Boxy snare drums are one of the most telltale signs that a mixer or engineer hasn’t quite figured out what they’re doing. The cause of boxiness in snare drums can vary greatly – everything from the wrong choice of microphone to how the snare was tuned. Getting in front of these issues at the time of tracking is the best way to address them, but sometimes it’s too late before you realize how bad the issue is.
The question then becomes: what can you do to fix a boxy snare drum in the mix?
Well, there are plenty of ways to approach this problem and a few specific fixes that work in just about every situation. Let’s look at what they are.
Tracking & Editing
If you happen to notice your mistake early on, it’s important to address it quickly. You’re not going to want to change things up halfway through a session, but if you’re only a take or two into a full day’s work, there’s nothing wrong with pausing for a minute to go over to the kit and make a few tweaks. Ideally this would happen as part of setup, but the band is going to respect you more for fixing the issue rather than pushing it off to the mix.
This rings doubly true for those sessions where you know someone else will be mixing. If the mixer tells the band your snare was garbage, let it be their (hopefully wrong) opinion rather than a certifiable fact.
In any case, the best time to address problems with your drum tracks, including boxy snare sounds, is as soon as you find there’s a problem. There’s nothing that says you can’t do a bit of editing to clean the track up and make it more malleable before you get to the mix. Just like you might pocket and tune a vocal ahead of the mix session, the same approach can be taken with drums. Incremental improvements lead to better results.
Caving Out the Problem
A boxy snare usually hides in plain sight. It lives right in the center of your lower-mid frequencies where you think you’re getting a nice, impactful THWACK of a drum hit – and that’s why beginners so often fail at getting rid of it.
Most of the time, the only way to get a less boxy snare is to clean up between 250 Hz and 500 Hz with subtractive EQ. By applying a wide band to this range with several dB of gain reduction, you can almost eliminate boxiness entirely. It will take some finesse to keep the power and punch of each hit but boosting the frequencies slightly below the range can often help offset the issue. Just don’t go too low or you’ll start to encroach on the bass frequencies and turn your snare from boxy to muddy.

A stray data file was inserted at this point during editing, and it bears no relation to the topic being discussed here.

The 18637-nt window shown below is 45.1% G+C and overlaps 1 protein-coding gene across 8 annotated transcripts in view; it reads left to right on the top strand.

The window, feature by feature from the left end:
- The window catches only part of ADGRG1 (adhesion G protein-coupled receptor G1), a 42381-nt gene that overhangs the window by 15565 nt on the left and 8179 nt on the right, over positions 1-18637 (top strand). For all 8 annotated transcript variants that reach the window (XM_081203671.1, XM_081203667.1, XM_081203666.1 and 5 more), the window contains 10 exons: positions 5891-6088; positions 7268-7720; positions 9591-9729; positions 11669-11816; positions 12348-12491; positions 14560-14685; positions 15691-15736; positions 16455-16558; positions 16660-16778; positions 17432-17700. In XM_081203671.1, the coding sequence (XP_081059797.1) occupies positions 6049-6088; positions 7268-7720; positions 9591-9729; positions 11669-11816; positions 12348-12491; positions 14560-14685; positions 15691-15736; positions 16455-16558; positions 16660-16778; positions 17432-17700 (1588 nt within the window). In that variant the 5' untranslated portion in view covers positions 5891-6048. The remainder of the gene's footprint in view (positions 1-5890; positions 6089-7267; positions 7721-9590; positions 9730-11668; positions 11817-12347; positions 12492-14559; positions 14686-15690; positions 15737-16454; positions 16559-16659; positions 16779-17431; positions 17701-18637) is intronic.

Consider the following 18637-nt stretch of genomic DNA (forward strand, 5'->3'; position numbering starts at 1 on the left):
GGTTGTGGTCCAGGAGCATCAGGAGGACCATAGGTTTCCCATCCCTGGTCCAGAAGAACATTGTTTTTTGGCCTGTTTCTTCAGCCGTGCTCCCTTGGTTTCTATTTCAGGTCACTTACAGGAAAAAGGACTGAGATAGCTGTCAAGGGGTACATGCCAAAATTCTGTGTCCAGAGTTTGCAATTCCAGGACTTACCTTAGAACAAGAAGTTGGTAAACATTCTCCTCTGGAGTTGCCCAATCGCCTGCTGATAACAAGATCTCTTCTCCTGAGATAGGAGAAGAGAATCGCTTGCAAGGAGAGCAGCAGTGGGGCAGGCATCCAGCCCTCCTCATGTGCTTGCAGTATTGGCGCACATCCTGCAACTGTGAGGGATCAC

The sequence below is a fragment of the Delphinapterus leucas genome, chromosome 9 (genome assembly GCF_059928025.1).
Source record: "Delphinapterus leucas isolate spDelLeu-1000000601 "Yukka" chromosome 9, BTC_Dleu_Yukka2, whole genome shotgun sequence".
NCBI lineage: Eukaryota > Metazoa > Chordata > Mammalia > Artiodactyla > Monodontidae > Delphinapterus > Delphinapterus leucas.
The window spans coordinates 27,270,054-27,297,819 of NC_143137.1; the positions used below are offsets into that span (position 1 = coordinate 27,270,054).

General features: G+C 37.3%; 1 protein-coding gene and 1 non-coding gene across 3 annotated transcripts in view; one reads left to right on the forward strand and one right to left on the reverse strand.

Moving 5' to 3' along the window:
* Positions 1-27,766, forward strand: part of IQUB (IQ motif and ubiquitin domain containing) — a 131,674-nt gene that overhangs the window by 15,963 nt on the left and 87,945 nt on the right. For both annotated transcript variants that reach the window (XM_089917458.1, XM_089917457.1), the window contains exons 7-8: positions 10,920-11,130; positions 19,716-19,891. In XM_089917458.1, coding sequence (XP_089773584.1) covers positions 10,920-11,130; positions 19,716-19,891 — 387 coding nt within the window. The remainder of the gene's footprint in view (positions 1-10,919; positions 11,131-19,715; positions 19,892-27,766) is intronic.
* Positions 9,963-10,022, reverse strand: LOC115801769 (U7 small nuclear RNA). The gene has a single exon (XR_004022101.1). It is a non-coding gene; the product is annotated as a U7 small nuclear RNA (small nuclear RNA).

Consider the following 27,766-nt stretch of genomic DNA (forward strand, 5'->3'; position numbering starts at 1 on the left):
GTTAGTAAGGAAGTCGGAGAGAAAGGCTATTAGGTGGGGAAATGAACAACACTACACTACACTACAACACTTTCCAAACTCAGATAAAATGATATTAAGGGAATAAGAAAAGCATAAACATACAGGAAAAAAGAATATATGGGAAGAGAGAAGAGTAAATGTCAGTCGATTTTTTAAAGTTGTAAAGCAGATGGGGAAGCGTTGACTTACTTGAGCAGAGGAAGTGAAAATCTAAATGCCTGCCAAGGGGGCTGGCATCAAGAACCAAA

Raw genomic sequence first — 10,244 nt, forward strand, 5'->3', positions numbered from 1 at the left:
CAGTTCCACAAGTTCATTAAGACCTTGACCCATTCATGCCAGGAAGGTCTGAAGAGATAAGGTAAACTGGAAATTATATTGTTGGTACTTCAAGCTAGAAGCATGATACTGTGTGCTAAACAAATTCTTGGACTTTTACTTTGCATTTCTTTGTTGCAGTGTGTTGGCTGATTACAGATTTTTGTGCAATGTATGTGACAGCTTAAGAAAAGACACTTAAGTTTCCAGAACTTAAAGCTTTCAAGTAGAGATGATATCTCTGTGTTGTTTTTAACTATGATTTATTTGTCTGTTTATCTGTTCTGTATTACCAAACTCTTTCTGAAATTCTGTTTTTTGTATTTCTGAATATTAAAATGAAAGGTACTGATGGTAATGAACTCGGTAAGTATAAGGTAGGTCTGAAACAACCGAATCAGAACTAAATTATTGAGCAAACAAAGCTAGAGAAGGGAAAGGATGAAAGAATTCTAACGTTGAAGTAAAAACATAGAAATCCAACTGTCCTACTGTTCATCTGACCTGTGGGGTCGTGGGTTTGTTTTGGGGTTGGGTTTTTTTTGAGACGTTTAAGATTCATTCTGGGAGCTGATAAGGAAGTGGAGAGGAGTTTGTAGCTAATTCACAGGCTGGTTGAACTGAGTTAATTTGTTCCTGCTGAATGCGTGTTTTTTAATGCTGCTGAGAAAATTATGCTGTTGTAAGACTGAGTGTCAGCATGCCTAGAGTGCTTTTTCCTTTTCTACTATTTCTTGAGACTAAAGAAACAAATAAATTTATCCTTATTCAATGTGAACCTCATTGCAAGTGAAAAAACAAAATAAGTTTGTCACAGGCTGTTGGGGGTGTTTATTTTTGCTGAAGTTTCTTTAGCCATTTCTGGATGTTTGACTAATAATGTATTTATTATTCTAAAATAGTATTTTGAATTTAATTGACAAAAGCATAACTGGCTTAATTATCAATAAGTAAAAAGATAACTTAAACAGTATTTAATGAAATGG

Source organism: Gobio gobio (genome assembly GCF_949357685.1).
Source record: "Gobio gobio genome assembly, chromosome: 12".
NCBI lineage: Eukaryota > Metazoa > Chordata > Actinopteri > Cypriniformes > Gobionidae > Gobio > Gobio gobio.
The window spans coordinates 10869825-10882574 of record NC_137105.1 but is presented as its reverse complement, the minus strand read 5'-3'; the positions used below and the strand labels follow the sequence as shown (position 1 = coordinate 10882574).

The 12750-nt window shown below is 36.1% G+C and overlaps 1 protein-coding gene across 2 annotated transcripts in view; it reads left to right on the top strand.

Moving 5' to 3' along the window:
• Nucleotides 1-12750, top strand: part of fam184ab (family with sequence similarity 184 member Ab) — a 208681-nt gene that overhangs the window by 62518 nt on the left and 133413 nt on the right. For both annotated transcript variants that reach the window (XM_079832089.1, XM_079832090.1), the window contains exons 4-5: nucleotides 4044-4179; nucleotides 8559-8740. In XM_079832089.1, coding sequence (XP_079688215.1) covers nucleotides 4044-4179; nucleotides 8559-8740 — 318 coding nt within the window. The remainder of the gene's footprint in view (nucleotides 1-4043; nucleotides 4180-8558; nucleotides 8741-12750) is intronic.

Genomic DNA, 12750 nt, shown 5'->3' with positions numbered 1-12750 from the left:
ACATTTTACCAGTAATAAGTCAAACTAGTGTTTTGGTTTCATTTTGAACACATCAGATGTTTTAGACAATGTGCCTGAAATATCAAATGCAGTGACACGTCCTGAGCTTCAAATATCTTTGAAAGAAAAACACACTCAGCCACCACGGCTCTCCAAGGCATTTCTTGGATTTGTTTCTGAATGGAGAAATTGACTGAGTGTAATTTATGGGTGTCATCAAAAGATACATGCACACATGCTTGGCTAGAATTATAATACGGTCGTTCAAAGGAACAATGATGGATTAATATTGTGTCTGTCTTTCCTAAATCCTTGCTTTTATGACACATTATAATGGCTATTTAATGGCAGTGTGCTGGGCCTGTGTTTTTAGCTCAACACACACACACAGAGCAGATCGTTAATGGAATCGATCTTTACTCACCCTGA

If you find that cutting the boxy frequency range out of your snare leaves you with a lackluster sound that a 2nd EQ band can’t boost and fix, there’s another processor you’ll want to pair with your EQ to get the job done…
What many engineers and mixers have realized over decades of music production is that drums are all about the transients. A dull, muffled drum like what you’d hear in a 70s soft rock song evokes a completely different emotion than a hard-hitting rock snare would. And while EQ goes a long way to correct a boxy snare, it can be terrible for the snare’s transient. That’s where transient designers come in.
With a transient designer like Transify, you’re able to focus in on the transient of your snare – in some cases breaking the transient out into various bands for even further control. Boosting the attack of any given band (particularly the upper mids) is a great trick for crafting a more present, impactful snare.
By the same token, transient shaping can address issues with boxiness that EQ can’t always fix. For example, a snare with a super drawn out ring might benefit more from some sustain reduction (a control on most transient shaping plugins) rather than applying blanket EQ to the entire signal.
The next time you’re in a pinch – try both processors and see which one helps get you a less boxy snare sound. Often, you’ll find that you’ll use both interchangeably depending on the track and the overall sound you’re after. While we shouldn’t need to fix things in the mix all the time, these types of plugins enable us as mixers so we can fix the problem and get back to the bigger picture.
Another great quick fix for a boxy snare drum is to layer it with a sample. Production-quality samples are widely available from shops like Joey Sturgis Drums, or you can build your own library from past work. While they’re no substitute for getting the best possible sound at the source, they come in handy in a pinch and give us a benchmark to aspire to as we work.